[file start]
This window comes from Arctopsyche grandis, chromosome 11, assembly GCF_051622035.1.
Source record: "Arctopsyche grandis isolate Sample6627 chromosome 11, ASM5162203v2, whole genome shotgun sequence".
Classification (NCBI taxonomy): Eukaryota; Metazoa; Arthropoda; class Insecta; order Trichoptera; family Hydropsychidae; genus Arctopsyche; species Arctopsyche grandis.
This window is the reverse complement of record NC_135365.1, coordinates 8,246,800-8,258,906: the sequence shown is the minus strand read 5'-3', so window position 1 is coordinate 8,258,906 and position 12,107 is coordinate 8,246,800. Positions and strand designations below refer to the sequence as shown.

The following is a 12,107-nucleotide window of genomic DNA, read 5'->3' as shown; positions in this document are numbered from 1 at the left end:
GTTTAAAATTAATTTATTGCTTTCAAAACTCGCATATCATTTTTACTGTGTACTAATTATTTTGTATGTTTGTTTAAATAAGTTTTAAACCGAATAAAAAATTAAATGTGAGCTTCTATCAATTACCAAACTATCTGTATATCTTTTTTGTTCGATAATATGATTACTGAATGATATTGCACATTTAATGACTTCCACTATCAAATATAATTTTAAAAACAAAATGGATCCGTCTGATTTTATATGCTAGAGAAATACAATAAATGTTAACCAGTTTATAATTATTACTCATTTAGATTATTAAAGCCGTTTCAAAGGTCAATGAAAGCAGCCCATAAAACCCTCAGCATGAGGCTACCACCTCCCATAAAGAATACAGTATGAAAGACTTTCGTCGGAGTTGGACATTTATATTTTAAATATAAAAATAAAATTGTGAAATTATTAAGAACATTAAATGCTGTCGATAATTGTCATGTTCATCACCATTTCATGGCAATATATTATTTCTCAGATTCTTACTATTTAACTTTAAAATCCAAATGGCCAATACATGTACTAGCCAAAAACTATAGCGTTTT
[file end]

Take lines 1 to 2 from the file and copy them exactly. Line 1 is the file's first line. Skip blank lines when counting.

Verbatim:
This window comes from Arctopsyche grandis, chromosome 11, assembly GCF_051622035.1.
Source record: "Arctopsyche grandis isolate Sample6627 chromosome 11, ASM5162203v2, whole genome shotgun sequence".